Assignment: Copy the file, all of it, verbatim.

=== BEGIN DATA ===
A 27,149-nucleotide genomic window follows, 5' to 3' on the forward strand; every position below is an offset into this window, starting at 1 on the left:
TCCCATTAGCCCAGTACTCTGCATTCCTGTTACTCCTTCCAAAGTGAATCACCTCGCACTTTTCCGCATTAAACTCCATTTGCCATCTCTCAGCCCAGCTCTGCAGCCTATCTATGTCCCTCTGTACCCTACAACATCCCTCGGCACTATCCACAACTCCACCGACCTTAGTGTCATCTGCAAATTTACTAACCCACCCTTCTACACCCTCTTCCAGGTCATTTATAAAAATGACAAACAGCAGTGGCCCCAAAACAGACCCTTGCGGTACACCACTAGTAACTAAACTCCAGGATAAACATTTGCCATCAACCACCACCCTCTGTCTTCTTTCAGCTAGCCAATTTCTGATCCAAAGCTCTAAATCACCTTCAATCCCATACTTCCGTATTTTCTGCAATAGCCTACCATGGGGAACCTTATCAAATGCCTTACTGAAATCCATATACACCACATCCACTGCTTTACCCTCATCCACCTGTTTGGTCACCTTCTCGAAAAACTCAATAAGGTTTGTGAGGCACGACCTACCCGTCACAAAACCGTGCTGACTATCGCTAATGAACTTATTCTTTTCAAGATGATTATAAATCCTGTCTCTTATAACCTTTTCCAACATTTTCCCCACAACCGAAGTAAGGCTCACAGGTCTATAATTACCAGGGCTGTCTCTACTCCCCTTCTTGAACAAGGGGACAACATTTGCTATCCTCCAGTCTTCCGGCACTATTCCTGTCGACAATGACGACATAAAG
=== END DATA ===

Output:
A 27,149-nucleotide genomic window follows, 5' to 3' on the forward strand; every position below is an offset into this window, starting at 1 on the left:
TCCCATTAGCCCAGTACTCTGCATTCCTGTTACTCCTTCCAAAGTGAATCACCTCGCACTTTTCCGCATTAAACTCCATTTGCCATCTCTCAGCCCAGCTCTGCAGCCTATCTATGTCCCTCTGTACCCTACAACATCCCTCGGCACTATCCACAACTCCACCGACCTTAGTGTCATCTGCAAATTTACTAACCCACCCTTCTACACCCTCTTCCAGGTCATTTATAAAAATGACAAACAGCAGTGGCCCCAAAACAGACCCTTGCGGTACACCACTAGTAACTAAACTCCAGGATAAACATTTGCCATCAACCACCACCCTCTGTCTTCTTTCAGCTAGCCAATTTCTGATCCAAAGCTCTAAATCACCTTCAATCCCATACTTCCGTATTTTCTGCAATAGCCTACCATGGGGAACCTTATCAAATGCCTTACTGAAATCCATATACACCACATCCACTGCTTTACCCTCATCCACCTGTTTGGTCACCTTCTCGAAAAACTCAATAAGGTTTGTGAGGCACGACCTACCCGTCACAAAACCGTGCTGACTATCGCTAATGAACTTATTCTTTTCAAGATGATTATAAATCCTGTCTCTTATAACCTTTTCCAACATTTTCCCCACAACCGAAGTAAGGCTCACAGGTCTATAATTACCAGGGCTGTCTCTACTCCCCTTCTTGAACAAGGGGACAACATTTGCTATCCTCCAGTCTTCCGGCACTATTCCTGTCGACAATGACGACATAAAG